The typical horse neck is about 1/3 horse’s length, measured from poll to withers, with a length comparable to the length of the legs. A short neck neck is one that is less than 1/3 the length of the horse. Short necks are common, and seen in any breed.
A short neck conformation similar to a bull neck, but not thick. It’s looks just like a normal horse neck, but just not 1/3 the total length of the horse.
A short neck is often quite flexible despite appearing thick and muscular, and the function and range is rarely altered. A short neck may be slightly less flexible at the poll, but the horse’s maneuverability and agility are generally not affected too much.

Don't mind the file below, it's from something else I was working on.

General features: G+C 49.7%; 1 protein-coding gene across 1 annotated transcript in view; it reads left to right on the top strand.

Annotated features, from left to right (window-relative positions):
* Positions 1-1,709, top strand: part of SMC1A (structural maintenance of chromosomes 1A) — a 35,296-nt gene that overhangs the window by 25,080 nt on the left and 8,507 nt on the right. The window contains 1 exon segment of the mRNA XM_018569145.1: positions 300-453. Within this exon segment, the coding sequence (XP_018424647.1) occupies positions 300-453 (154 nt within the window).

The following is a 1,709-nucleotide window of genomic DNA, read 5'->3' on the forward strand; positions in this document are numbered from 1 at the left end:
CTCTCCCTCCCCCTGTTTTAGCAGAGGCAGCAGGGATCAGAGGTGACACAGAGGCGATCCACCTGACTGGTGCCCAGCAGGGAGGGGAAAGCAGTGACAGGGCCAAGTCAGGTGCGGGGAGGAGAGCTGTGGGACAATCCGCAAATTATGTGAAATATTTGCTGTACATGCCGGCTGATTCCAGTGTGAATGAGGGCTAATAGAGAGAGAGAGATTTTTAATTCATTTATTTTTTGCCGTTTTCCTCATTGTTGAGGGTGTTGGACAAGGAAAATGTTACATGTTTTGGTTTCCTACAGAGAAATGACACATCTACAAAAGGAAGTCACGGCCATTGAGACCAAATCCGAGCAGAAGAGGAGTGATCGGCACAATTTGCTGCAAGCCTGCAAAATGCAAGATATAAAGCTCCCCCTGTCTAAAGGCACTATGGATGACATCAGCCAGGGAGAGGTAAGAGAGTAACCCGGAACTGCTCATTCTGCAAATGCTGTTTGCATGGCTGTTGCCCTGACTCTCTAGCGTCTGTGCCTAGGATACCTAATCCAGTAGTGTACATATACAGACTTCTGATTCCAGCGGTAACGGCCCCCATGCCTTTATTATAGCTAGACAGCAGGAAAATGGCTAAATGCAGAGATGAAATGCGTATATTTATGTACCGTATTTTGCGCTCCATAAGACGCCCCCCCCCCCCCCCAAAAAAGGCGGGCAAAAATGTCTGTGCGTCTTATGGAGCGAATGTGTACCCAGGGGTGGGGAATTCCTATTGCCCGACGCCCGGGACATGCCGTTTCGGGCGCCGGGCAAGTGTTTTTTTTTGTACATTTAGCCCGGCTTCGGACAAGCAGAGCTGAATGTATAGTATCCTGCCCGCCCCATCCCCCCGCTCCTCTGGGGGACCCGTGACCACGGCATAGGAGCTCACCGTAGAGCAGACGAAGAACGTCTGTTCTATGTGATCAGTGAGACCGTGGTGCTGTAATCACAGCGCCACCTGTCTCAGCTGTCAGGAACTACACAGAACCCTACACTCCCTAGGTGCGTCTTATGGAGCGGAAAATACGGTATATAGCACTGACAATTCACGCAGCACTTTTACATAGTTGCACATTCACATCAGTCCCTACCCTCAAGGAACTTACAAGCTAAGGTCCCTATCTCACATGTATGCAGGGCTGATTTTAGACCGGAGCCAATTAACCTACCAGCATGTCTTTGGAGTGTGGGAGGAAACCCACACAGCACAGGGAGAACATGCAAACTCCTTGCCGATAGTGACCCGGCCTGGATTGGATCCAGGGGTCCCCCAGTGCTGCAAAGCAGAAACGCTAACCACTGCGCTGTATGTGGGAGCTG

In some horses, a short neck hinders the balancing ability of the horse, making it more prone to stumbling and clumsiness. A short neck also adds more weight on the forehand, reducing agility in some animals.
It does not shorten stride length, which has more to do with shoulder slope.
The horse may not excel at jumping high obstacles or galloping at high speeds, and may not be as handy at quick directional changes.